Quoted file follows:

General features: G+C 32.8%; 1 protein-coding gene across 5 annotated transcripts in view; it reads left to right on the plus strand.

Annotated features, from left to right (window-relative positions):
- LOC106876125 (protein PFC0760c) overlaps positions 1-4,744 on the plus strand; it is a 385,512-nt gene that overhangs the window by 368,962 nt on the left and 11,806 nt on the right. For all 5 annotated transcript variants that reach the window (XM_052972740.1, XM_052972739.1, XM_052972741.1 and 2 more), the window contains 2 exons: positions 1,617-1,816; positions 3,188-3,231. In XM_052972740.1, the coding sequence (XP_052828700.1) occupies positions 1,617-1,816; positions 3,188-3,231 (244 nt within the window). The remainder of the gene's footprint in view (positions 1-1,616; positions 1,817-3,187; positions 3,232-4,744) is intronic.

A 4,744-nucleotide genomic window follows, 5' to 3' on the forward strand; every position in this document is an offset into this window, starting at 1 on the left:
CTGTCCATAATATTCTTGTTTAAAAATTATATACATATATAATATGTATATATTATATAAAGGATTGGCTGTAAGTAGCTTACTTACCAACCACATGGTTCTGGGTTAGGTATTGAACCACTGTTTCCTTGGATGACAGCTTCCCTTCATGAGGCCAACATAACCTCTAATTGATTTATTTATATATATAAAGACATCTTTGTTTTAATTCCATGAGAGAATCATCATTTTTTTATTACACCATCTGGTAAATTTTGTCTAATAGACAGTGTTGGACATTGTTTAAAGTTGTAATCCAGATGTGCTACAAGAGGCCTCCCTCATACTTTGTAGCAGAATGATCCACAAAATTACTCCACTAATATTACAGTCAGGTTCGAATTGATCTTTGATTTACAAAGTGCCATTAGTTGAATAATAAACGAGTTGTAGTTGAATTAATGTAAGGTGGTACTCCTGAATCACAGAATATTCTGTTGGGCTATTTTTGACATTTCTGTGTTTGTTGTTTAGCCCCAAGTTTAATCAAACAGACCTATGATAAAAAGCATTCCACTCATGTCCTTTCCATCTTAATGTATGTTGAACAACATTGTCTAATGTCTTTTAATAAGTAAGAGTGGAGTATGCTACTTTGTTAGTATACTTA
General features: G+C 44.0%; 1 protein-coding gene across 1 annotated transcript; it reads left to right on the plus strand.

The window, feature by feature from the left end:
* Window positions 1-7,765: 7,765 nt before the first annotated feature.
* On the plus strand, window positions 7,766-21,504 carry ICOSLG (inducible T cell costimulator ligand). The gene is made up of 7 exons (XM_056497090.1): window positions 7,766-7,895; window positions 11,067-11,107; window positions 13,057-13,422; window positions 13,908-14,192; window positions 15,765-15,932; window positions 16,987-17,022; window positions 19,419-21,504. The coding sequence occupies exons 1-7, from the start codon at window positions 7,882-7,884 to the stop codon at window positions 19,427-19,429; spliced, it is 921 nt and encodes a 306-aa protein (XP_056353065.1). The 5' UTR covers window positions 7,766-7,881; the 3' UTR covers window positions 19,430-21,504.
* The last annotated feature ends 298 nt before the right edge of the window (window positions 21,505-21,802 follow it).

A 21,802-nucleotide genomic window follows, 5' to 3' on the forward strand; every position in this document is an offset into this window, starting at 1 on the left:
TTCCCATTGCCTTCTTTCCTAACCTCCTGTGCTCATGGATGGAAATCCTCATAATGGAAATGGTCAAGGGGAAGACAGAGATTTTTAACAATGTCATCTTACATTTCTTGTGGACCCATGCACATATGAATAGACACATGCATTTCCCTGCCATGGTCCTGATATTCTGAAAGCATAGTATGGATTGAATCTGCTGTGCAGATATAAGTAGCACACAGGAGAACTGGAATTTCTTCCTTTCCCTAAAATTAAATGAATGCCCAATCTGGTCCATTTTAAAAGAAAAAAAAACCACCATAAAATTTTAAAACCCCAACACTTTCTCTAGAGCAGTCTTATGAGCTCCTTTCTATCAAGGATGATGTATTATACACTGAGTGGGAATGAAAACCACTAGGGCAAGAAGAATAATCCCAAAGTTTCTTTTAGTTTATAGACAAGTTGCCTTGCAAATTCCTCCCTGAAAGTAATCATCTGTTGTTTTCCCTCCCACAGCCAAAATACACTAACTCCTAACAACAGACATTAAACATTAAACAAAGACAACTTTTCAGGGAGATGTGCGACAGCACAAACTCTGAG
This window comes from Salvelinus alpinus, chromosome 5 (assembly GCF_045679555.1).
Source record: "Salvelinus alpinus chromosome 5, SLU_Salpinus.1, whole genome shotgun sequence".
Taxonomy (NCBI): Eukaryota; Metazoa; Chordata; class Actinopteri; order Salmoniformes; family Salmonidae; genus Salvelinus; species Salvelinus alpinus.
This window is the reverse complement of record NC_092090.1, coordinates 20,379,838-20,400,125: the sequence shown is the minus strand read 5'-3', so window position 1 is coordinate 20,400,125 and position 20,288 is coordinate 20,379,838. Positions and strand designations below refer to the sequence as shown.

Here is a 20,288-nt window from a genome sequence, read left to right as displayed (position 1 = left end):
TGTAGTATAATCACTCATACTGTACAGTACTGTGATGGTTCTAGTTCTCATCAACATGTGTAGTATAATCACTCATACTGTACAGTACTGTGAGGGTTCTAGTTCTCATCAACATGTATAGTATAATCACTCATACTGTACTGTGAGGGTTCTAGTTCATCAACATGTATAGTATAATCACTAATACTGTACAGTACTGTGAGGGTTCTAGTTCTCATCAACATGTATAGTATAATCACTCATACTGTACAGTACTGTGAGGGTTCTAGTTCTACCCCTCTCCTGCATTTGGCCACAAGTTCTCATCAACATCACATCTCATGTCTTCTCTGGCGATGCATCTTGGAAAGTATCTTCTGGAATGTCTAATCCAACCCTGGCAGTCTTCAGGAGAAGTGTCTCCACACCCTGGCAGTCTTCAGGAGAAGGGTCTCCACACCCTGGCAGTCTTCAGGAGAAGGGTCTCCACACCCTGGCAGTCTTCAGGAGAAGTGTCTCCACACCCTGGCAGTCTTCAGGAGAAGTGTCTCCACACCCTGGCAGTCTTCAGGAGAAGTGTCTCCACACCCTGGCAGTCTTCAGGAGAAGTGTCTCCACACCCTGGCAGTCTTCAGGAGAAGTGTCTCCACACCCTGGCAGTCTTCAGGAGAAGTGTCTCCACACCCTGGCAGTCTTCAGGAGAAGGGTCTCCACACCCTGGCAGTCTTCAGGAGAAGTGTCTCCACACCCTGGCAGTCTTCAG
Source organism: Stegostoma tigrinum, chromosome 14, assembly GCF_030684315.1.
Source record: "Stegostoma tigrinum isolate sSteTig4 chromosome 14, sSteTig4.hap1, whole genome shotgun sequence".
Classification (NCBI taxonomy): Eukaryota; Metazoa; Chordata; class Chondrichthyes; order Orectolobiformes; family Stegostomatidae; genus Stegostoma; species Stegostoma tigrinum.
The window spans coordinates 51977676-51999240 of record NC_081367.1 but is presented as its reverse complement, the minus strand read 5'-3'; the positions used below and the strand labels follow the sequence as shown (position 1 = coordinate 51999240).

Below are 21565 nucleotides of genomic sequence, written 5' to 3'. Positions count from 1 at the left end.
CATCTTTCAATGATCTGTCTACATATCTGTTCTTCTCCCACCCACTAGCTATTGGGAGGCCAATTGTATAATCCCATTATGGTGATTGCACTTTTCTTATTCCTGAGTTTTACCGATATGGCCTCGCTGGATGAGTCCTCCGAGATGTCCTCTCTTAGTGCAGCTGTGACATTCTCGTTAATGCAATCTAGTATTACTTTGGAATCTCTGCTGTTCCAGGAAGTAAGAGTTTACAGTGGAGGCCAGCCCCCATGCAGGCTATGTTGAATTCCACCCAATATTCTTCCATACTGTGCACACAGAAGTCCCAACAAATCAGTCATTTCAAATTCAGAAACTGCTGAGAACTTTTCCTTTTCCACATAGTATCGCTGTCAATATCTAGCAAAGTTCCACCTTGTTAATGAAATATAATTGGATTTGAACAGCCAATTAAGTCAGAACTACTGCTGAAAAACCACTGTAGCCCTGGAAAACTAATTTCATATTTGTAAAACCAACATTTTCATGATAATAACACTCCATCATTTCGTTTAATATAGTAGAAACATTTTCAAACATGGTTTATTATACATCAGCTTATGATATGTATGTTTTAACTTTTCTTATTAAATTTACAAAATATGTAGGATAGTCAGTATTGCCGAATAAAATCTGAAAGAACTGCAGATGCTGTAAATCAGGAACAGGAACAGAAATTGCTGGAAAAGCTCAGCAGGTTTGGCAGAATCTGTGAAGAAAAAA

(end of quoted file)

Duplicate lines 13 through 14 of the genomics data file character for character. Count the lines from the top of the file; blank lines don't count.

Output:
This window comes from Salvelinus alpinus, chromosome 5 (assembly GCF_045679555.1).
Source record: "Salvelinus alpinus chromosome 5, SLU_Salpinus.1, whole genome shotgun sequence".